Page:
The typically languid Congress is a flurry of activity this week, and a bustling Capitol usually means that lawmakers are desperate to meet deadlines before skipping town for a long break.
The five-week August recess begins on Friday, setting up a series of important votes in the 48 hours before members fly back to their districts. The House and Senate are battling over highway funding that expires in September and over proposals to address the migrant crisis at the border. House Republicans also want to finalize their plans to sue the president for not enforcing his own healthcare law, and they plan to pass a bipartisan compromise on legislation to reform the VA.
Here's a look at the congressional to-do list:
The influx of migrant children on the U.S.-Mexico border has sparked a furious round of finger-pointing in Washington, and the House and Senate each plan to vote on competing spending bills aimed at stemming the crisis.
Yet, the two parties are nowhere close to an agreement, and each is hoping to pass a bill before Friday so lawmakers won't have to go before angry constituents in their districts with nothing to show for their efforts.
It's entirely possible that neither the House nor Senate will muster enough votes for their bills, resulting in a complete congressional whiff on the border mess. House Speaker John Boehner (R-Ohio) told reporters on Tuesday that the House would likely vote on its $659 million package Thursday, and while he said he thought there was "sufficient" support for it, he acknowledged G.O.P. leaders had "a little more work to do" to win the vote.
The Senate held an initial vote on its more robust proposal on Wednesday, but Republicans are unlikely to help Senate Majority Leader Harry Reid (D-Nev.) get the 60 votes he needs to pass it.
Senate clears 1st procedural hurdle on border bill. Don't expect 60 votes to get off the bill, however. Rs won't support Dem/Obama proposal— David M. Drucker (@DavidMDrucker) July 30, 2014
That prompted Reid to make a thinly-veiled effort to torpedo the House bill by floating the idea that he would attach the Senate's comprehensive immigration bill to the House proposal. The suggestion, which drew immediate condemnation from Boehner, was aimed at scaring off House conservatives who have long feared — without much justification — that passing any border bill would ultimately lead to a broader compromise with President Obama on a path to citizenship for undocumented immigrants.
With all the bickering, the likelihood is that Obama will have nothing to sign when lawmakers head home for the summer.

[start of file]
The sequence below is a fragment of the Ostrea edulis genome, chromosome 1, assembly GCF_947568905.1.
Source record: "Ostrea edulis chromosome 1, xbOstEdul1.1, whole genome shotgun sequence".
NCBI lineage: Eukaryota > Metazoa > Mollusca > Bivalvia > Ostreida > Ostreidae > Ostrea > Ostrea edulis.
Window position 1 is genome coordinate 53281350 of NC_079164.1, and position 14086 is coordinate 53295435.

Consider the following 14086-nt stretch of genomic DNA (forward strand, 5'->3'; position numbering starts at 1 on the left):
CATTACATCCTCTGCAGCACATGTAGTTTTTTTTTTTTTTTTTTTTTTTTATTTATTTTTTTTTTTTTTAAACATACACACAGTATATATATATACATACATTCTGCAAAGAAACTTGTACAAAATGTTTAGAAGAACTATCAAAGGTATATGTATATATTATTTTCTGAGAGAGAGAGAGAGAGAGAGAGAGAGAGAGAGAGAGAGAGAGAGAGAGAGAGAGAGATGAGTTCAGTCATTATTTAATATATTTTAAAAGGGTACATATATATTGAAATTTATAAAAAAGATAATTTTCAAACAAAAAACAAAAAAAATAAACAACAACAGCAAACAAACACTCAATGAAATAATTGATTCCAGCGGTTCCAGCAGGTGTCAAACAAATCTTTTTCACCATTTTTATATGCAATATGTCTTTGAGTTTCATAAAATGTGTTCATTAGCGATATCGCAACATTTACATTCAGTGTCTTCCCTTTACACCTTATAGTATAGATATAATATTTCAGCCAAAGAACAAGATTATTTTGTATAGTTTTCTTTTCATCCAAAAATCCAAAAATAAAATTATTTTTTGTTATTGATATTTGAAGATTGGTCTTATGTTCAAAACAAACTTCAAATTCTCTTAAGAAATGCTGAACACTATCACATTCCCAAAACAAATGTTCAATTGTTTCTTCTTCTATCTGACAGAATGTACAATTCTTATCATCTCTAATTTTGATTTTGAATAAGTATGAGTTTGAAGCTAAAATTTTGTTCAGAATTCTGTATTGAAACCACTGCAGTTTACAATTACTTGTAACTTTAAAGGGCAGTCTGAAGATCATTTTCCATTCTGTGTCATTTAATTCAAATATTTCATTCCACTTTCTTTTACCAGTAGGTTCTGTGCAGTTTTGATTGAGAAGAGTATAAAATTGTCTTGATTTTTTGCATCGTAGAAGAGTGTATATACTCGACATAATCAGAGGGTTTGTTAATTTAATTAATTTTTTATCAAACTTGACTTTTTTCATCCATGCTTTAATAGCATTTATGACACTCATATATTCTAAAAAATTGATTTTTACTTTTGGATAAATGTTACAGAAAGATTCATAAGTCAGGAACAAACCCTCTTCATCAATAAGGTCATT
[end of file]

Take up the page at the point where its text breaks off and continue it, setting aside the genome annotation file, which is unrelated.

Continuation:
Congress has until the end of September to plug a gap in the Highway Trust Fund that could force states to halt or slow construction on infrastructure projects throughout the country, threatening jobs. With Democrats and Republicans far apart on a long-term solution, the legislative haggling is all about how far to punt the ball. The House passed a bill to fund highway programs through May, kicking the question of a more permanent fix into the next Congress (when Republicans could control the Senate). Senate Democrats say that is too long for a stop-gap measure, and with help from Republicans, they successfully amended the House bill so that the shortfall in the trust fund will only be filled until December. That would force Congress to face the challenge again in its lame-duck session after the November elections.
It's now Boehner's move, and he made clear on Tuesday that the House would simply re-attach its version and ping-pong it back to the Senate. With the clock running out, the latest volleys make it more likely the Highway Trust Fund will remain in limbo into September.
Legislation responding to the scandal at the Department of Veterans Affairs is a rare bright spot for Congress, as the bill is about to become law — albeit belatedly. The House is expected to pass the bipartisan compromise with strong support on Wednesday, and the Senate could send it to the president's desk by the end of the week.
The $17 billion bill makes it easier for veterans to seek care outside the V.A., provide funding for new V.A. doctors and facilities, and reduce money available for executive bonuses. It would also make it easier to oust under-performing senior officials, a top G.O.P. priority.
House Republicans have a lot on their plate, but they don't want to leave Washington before authorizing a lawsuit against President Obama over his implementation of the Affordable Care Act. The proposed lawsuit accuses the president of making changes to Obamacare without congressional authorization.
Democrats have used the move by Boehner as a fund-raising boon and charged the G.O.P. with launching a march toward impeaching the president — an accusation that the Speaker has vehemently denied.
The House vote on Wednesday is expected to come down along party lines, although a few lawmakers in tight re-election battles could break ranks.